My own retweets were plentiful (what they were posting was that good), but I captured some of my very favorites for sharing with you here. Following are the highlights, with a note or two of reaction.
Culture matters. Really.
I was most heartbroken about missing Daniel Forrester's opening keynote address. (I'm a big fan of his book, Consider: Harnessing the Power of Reflective Thinking in Your Organization.) These three tweets illustrate why. Action orientation in nonprofit governance is important, but it's ill-informed - and risky - when not supported by a culture of thoughtful deliberation, critical thinking, reflection and continuous learning.
I was thrilled to see Daniel on the agenda, because I knew that reflection would be center stage at this forum. Creating a culture where reflective practice is a priority can only lead to great things for boards, their organizations and their communities. That often requires a radically different mindset - and agenda - than many boards currently experience.
The work matters. Really.
Yes, in the end, boards do. They do it better - and most effectively - when it is intentional. That takes time and commitment to invest in whatever is required to govern and lead.
Take a breath. Set aside the day behind you. Bring your focus and full attention into the room. So simple. So powerful. So needs to be a standard part of board practice - a trigger for reflective practice, actually.
Boards obviously have a legitimate oversight role. There is a time and a place for asking tough questions and narrowing choices. But boards ultimately hold responsibility for the future: defining a vision worthy of their communities and a mission that moves everyone closer to it. That requires the capacity think and work expansively. It requires the ability to engage in "Yes, and..." thinking.
Sensemaking is one of the most important contributions of thoughtful board processes. It's how we connect the dots, understanding how they fit and what's possible when the sum is greater than the parts. It's how we make sense of our experiences, a process that blossoms when regular time is built in to think and reflect. Not a special event process. A routine, core component of governance.
It's all about the questions. But then, you know that. Questions invite engagement. Questions invite collaboration. Questions spark generative thinking and feed reflection. Questions immerse board members in visioning work. Questions drive critical thinking that lead to smarter, more effective decisions. The capacity to ask great questions really is more important. They also lead to great answers.
My friend, Emily, packed a lot into two sentences; and they're a great fit. Boards need to understand organizational culture to be effective, which takes - you guessed it - time, dialogue and commitment.
This one brings three complementary responses for me. One, hurray! Empowering the board chair/president to take on that role in directing board discussions (and everything else that unfolds at the meeting) shouldn't be in question. It should be an expectation of the responsibilities assumed in taking the job. Two, there is a management function involved in that process to ensure that the board's time is spent on high-impact areas and activities (and that unproductive tangents are avoided). Three, I also see a leadership function in creating high expectations for one's peers and the board as a whole, and to facilitating the kinds of creative stretches that become something great.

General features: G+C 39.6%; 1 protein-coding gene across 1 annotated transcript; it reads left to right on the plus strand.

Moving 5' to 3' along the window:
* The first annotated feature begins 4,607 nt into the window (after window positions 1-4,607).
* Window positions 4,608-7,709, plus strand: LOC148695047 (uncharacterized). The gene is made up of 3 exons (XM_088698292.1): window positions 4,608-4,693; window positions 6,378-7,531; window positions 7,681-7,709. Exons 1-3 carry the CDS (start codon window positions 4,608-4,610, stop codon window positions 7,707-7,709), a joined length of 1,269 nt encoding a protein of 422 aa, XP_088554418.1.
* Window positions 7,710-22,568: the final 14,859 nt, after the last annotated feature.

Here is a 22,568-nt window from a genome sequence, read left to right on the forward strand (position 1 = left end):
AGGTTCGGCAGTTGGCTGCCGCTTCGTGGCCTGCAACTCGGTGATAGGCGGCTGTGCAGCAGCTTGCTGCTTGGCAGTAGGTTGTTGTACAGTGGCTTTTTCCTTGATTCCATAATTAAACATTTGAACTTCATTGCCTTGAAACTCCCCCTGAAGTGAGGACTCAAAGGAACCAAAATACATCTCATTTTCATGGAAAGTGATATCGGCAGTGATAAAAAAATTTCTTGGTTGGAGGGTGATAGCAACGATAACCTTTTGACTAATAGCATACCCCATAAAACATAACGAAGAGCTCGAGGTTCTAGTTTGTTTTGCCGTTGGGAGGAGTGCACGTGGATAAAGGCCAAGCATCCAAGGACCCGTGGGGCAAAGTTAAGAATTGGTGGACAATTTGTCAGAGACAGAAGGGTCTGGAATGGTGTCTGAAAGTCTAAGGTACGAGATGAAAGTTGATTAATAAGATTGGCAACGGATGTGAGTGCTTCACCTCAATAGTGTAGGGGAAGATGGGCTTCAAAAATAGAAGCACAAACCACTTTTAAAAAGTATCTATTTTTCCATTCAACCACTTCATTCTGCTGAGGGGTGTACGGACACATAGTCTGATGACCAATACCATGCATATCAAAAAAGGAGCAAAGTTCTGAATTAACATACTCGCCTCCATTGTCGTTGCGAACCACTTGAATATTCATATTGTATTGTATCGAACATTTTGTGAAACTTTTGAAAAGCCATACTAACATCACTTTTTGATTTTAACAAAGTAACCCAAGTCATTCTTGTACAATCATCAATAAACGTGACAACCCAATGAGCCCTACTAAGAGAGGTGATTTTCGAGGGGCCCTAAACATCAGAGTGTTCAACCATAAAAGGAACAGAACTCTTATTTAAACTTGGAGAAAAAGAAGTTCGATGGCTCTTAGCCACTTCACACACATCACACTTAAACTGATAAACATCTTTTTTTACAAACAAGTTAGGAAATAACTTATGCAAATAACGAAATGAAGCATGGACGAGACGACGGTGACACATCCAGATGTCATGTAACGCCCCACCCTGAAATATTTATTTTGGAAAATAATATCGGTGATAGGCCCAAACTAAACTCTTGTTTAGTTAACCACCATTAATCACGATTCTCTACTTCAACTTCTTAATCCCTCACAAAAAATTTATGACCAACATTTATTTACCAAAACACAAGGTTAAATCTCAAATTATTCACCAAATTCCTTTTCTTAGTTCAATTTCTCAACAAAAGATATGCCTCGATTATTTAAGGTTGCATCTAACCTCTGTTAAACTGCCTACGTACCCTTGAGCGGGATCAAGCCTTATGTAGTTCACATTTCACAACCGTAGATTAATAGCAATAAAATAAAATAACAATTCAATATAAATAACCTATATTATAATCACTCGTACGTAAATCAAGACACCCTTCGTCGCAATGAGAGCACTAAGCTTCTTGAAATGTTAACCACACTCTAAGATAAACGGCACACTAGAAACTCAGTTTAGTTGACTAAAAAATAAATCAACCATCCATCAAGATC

I so wanted to be in this session after reading Max's update. Board members want to be involved in exactly this kind of work. They/we want to be engaged in consequential thinking and planning and connecting. We want to have an impact. These are the kinds of questions that lead to work that matters. This is what boards should be doing.
Whoa. Pointed and on point. Which best describes how our boards spend their time? Where should they be spending their time?
People matter, too. Really.
Anything that moves us away from relying solely on checklists of demographics and job titles in recruiting the right people to the boardroom table is a good thing. This list from the YMCA led to a small fist-pump when it appeared in my feed. Imagine the potential of a room full of board members who bring these capacities (and more) with them.
I had a hard time narrowing down what I would share. Many important topics made their way into the backchannel, from sessions that undoubtedly expanded participants' thinking and understanding. In the end, I chose to focus on a smaller subset of themes that spoke to me. I leave those that made the cut with you to ponder and spark your own reflection on what they might mean to you and your board.